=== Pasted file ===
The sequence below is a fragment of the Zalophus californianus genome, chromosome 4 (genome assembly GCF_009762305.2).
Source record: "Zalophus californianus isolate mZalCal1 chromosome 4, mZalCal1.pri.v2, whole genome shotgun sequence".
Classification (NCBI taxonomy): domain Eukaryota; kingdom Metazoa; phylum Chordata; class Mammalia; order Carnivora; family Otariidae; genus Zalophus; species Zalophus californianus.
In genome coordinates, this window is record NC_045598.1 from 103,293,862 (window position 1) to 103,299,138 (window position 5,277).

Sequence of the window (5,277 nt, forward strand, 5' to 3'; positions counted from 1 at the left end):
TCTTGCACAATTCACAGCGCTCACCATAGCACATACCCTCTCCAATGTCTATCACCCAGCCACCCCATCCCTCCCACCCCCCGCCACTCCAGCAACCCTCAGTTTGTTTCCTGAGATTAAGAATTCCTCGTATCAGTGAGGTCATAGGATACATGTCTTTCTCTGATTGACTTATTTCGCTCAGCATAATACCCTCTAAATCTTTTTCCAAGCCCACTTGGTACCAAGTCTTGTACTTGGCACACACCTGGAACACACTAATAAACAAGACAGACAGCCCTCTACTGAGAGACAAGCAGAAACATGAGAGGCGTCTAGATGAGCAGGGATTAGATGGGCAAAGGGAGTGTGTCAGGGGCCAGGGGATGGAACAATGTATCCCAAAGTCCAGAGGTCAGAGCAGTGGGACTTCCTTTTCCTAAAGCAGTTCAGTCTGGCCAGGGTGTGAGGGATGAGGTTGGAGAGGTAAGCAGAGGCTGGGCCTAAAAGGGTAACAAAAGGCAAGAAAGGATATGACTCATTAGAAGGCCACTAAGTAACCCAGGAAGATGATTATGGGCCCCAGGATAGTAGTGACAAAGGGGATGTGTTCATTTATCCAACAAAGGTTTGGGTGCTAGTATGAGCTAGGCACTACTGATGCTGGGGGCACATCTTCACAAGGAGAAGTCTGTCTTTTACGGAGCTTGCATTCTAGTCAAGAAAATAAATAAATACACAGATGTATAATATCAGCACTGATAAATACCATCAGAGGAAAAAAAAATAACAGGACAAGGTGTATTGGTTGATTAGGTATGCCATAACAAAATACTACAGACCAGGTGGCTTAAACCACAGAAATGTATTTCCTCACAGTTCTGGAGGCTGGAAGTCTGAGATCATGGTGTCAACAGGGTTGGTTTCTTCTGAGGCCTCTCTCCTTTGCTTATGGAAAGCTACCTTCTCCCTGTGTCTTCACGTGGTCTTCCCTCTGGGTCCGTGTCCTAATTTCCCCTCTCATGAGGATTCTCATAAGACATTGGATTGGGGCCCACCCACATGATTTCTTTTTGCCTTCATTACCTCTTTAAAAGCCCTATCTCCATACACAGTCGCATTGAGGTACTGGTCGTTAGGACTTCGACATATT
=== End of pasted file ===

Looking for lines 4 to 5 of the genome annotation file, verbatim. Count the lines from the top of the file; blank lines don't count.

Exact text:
In genome coordinates, this window is record NC_045598.1 from 103,293,862 (window position 1) to 103,299,138 (window position 5,277).

Sequence of the window (5,277 nt, forward strand, 5' to 3'; positions counted from 1 at the left end):